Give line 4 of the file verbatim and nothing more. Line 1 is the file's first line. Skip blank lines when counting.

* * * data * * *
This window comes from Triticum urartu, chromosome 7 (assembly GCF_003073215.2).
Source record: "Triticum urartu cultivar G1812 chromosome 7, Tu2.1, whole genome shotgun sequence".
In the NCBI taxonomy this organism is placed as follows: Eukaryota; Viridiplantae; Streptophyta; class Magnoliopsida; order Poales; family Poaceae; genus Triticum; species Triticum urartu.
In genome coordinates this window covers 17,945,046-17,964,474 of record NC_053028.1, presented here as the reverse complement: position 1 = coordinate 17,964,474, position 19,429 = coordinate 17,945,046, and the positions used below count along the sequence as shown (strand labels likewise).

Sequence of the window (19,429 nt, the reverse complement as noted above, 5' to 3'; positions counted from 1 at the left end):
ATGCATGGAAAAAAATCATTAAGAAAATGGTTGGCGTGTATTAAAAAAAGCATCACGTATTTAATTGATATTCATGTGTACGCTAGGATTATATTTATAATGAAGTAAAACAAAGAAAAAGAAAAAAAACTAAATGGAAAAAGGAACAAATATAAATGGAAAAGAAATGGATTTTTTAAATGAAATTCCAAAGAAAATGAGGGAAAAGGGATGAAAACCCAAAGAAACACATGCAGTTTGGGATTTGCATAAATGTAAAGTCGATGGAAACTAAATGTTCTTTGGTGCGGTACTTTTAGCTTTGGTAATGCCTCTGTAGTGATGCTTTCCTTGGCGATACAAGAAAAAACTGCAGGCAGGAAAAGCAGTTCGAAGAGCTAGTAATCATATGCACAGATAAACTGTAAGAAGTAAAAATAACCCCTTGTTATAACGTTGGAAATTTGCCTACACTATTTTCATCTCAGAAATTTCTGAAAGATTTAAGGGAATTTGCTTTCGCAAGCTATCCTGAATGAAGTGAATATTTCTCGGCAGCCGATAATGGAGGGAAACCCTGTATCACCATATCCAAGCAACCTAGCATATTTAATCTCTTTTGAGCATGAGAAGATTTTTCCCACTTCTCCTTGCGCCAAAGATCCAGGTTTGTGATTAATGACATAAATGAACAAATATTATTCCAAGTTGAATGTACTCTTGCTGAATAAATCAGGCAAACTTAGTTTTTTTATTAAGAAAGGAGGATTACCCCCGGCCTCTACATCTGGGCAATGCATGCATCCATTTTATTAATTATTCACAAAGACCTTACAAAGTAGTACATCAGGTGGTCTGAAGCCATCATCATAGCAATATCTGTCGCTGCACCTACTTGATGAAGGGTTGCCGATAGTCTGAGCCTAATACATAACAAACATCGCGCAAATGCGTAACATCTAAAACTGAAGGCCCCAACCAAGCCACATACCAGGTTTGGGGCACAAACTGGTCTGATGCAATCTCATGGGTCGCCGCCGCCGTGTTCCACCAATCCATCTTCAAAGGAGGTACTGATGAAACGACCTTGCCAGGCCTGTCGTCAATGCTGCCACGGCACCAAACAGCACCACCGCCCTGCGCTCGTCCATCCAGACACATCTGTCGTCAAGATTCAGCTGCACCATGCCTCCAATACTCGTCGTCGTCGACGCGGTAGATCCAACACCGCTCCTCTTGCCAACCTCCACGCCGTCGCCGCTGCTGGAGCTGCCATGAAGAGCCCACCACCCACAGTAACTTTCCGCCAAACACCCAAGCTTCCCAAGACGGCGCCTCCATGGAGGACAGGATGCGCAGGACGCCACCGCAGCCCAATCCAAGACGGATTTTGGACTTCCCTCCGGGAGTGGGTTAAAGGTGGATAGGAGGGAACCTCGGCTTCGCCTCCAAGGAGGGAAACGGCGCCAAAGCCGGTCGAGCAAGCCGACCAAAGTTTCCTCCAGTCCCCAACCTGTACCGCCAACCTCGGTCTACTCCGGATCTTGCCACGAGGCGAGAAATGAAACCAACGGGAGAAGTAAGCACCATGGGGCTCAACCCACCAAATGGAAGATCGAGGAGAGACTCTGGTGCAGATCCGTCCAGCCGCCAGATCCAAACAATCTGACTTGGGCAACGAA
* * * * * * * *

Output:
In genome coordinates this window covers 17,945,046-17,964,474 of record NC_053028.1, presented here as the reverse complement: position 1 = coordinate 17,964,474, position 19,429 = coordinate 17,945,046, and the positions used below count along the sequence as shown (strand labels likewise).